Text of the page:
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| Sunday, June 20, 2010 | THe Sunday TeLeGRaPH

Mania | More than 1,000 turn out to admire classic cars and motorcycles continued froM | page B-1 restoring the rolling chassis of his 1930 Ford Model A Coupe. He bought the car in 2002 and built it from the ground up. “My wife was not very happy because she thought I was going to come home with an assembled car,” said Schenck, who admits his wife is now much happier with the final product. Schenck said his wife used to laugh at him when he would attach the lawn mower gas tank, put a milk crate in place to sit on and drive his work in progress around the yard and neighborhood. His car was in the antique category and his 24-horsepower engine would not have fit well in many other categories. Even though he said his lawn mower may have a bigger engine, he still loves to drive his car, and not just because it gets just about everyone’s attention. “Police have pulled me over twice now and told me my back right tail light was out,” said Schenck, which is funny to him because his car only has a back left tail light. “Sometimes I don’t know if they just want to stop me and look at my car or give me a hard time.” Jack Forsyth entered his 1967 Chevy Camaro in the Street Muscle category. He said his car has been a great retirement toy. Forsyth drives his dream car three or four times a week, weather-permitting of course, and is happier than a kid in a candy store. “We get old, but we never grow up,” Forsyth said. “I’m 65 going on 52.” Milton Been was in the shade sitting in his lawn chair hanging out with his friends. Been and his pals have been to all three Motor Mania events and joked that their regular status should get them their own park-

ing spot with their names on it. Been was sitting behind his 1936 Ford Cabriolet convertible that was up for Best Street Rod. It took him only 11 months to build his car from the ground up five years ago. “When you got the cash and time, it goes fast,” Been said. He and his friends will keep coming back, Been said. Been, like most of the automotive owners at the show, said his favorite parts of events like this are reconnecting with people you have not seen in a long time and seeing cars you may have never seen before. Dick Brown enjoys conversing with other owners, and this year, he is finally in their circle. This was Brown’s third year at the show and first year showing his 1992 Corvette Coupe in the Best Sports Car category. The car last year was at the event and was up for sale. This year he is the proud owner of the car he once admired. Brown was happy that there was not a cloud in the sky, but did admit he was one of the few car owners who showed up two weeks ago to find that Motor Mania was canceled. Bob Fallier had a common first name among entrants Saturday, but his car was very rare. Fallier entered his 1974 Lotus Europa in the Foreign class. He bought his car 12 years ago and, at the time, it was in pieces and rotting away. He said there are only 300 left in the country and those that do own them are likely like him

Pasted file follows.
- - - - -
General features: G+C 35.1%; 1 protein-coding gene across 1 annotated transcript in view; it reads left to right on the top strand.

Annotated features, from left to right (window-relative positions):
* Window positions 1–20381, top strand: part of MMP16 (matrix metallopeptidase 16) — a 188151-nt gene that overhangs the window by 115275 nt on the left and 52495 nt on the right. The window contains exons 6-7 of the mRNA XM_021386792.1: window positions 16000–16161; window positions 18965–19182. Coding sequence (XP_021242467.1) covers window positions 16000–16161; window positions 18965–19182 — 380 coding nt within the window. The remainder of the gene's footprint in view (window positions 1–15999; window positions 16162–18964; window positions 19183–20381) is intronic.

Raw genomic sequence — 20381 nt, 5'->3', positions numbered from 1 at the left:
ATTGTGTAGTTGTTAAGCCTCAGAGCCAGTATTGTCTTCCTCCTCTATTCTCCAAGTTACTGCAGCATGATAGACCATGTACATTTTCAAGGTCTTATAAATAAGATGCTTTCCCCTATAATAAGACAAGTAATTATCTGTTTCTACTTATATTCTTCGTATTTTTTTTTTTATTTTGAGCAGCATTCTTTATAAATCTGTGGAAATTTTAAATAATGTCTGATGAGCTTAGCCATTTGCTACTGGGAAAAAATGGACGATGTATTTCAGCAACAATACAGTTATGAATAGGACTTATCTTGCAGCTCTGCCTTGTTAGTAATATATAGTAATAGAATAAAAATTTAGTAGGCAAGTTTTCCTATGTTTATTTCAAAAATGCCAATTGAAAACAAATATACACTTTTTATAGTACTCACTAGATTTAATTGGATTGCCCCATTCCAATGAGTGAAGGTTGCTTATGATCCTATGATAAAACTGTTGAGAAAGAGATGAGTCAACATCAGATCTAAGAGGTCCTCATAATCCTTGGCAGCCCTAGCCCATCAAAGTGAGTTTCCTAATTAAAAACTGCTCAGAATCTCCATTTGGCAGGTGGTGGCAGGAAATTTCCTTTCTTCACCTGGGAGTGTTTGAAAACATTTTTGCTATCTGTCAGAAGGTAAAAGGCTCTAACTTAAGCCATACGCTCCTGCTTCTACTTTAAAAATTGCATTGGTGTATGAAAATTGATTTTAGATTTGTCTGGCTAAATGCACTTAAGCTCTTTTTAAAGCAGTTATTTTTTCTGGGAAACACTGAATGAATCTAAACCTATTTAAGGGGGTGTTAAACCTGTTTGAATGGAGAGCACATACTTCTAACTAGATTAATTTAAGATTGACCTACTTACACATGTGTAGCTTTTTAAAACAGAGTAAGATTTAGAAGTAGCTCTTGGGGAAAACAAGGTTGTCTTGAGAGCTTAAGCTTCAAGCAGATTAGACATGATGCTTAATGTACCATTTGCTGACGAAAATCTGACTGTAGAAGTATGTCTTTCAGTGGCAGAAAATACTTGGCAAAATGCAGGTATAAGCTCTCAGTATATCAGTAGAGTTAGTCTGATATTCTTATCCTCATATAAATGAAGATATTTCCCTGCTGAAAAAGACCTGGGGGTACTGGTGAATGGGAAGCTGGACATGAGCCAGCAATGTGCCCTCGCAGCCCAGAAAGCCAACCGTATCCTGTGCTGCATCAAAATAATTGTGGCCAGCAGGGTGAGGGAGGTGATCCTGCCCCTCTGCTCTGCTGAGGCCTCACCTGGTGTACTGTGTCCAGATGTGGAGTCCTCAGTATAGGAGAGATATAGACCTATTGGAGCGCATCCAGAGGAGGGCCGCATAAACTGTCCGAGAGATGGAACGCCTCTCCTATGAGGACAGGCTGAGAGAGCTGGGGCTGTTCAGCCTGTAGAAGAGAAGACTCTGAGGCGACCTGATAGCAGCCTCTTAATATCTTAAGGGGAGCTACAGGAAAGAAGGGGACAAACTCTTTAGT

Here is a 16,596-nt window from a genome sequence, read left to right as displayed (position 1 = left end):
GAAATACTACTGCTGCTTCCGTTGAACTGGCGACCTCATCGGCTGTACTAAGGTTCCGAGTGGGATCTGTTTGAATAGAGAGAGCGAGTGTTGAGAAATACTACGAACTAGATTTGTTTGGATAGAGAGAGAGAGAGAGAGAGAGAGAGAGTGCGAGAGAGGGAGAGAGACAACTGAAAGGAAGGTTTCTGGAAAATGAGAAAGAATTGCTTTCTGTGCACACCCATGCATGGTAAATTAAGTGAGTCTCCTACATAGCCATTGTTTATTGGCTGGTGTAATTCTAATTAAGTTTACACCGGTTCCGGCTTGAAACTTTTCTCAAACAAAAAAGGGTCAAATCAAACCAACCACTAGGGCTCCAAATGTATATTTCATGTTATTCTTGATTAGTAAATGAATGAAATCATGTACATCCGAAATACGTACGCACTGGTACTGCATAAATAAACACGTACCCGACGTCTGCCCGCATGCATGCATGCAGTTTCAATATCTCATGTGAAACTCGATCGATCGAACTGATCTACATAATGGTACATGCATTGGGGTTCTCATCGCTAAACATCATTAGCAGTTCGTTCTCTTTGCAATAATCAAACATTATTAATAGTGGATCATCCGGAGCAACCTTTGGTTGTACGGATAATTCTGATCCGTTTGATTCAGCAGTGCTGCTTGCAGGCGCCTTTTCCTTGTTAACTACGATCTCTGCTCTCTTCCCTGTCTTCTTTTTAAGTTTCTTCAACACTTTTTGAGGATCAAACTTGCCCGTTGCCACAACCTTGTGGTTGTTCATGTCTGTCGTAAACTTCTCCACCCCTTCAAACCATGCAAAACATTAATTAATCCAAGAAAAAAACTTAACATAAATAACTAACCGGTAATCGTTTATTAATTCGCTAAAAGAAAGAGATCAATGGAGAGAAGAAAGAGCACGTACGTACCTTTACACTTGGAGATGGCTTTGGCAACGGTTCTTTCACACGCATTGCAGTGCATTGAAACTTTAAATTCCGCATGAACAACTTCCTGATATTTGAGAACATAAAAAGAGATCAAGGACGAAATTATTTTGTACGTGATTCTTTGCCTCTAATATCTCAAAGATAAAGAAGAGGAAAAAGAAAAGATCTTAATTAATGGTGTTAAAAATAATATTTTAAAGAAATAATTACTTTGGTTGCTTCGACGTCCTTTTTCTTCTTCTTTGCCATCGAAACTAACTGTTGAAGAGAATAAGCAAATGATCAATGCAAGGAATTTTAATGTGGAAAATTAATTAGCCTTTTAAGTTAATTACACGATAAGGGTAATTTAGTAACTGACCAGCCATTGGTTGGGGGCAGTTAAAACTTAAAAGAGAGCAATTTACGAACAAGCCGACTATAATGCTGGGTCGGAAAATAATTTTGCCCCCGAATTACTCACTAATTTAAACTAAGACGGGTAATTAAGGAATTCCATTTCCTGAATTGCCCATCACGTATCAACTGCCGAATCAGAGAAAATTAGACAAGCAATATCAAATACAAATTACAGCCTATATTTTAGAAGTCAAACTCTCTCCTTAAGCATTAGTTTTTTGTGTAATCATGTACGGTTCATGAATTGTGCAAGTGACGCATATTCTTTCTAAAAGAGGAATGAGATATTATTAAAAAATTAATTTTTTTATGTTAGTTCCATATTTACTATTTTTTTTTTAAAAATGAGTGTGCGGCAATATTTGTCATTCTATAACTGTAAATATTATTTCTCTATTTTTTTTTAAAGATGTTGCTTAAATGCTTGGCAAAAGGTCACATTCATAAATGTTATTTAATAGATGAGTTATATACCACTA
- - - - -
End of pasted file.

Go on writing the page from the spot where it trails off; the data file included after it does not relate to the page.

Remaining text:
Motor Mania winners JudGes: Dave Dapkus and Bill Allen.

Staff photo by Grant Morris

Motor Mania judge Dave Dapkus judges a 1980 Cadillac Biarritz during Saturday afternoon’s car show at The Telegraph’s Hudson location.

Best antique car: Gerard Levesque, 1947 Chevrolet Convertible. Best street rod: George Tebbetts, 1934 Ford 3W Coupe. Best street Machine/Muscle car: David Schwakart, 1969 Dodge Charger. Best foreiGn car: Frank Vidal, 2006 Infiniti G35. Best sports car: Henry Beaudry, 1993 Cadillac Allante. Best truck: Brad Lizzie, 1977 Toyota Land Cruiser. Best classic car: Bob Hayes,

and are only driving them when conditions are perfect. Fallier said he drives his car every weekend if it is nice. But if you want to see it, you’ll have to look down: it’s only 43 inches tall. This was third year Bob Soucy has been showing his 1963 Ford Falcon Futura in the classic category. Soucy said he bought his car for $4,500 and invested $4,000 since then. Today, his car is worth $17,000. The profit, as well as the happiness his car has given him, has made his investment worth every penny he said. “I love Motor Mania,” Soucy said. “I would never miss it.”

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1957 Ford T-Bird. Best custoM car: Joe Licciardello, 1957 Ford Fairlane. Best paint Motorcycle: Skip Antcil, 1963 Harley Davidson Trike. puBlisher’s pick: William Balcom, 1965 Corvette Roadster. participant’s choice: Gerard Levesque, 1947 Chevrolet Convertible Best in show (car): Bob Hayes, 1957 Ford T-Bird. special interest: Henry Beaudry, 1980 Cadillac Biaritz.

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